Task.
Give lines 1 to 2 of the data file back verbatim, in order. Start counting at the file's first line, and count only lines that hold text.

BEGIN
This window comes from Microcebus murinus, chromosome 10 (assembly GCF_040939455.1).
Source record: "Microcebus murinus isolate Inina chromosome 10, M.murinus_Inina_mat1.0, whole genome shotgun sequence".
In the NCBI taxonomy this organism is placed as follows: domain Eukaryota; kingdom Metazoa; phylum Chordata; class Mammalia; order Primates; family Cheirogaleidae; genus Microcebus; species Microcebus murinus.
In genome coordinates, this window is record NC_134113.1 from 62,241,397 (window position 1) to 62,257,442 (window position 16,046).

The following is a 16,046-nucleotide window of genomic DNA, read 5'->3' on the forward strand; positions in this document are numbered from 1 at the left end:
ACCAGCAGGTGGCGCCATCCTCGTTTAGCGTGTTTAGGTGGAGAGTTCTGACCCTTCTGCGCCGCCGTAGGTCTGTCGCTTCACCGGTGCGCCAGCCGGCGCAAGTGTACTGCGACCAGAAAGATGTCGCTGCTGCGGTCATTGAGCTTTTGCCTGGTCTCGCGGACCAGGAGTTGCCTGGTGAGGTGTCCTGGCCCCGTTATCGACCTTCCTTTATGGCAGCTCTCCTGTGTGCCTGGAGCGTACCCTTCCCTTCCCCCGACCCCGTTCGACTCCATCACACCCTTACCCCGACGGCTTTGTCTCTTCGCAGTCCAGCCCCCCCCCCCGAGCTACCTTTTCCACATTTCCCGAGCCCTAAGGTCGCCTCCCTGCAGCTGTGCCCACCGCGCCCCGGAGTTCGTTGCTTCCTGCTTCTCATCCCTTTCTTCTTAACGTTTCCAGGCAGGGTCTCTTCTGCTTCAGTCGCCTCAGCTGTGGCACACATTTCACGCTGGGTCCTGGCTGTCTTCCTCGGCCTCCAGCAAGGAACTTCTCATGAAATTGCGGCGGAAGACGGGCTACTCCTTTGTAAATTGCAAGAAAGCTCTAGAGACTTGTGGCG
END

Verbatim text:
This window comes from Microcebus murinus, chromosome 10 (assembly GCF_040939455.1).
Source record: "Microcebus murinus isolate Inina chromosome 10, M.murinus_Inina_mat1.0, whole genome shotgun sequence".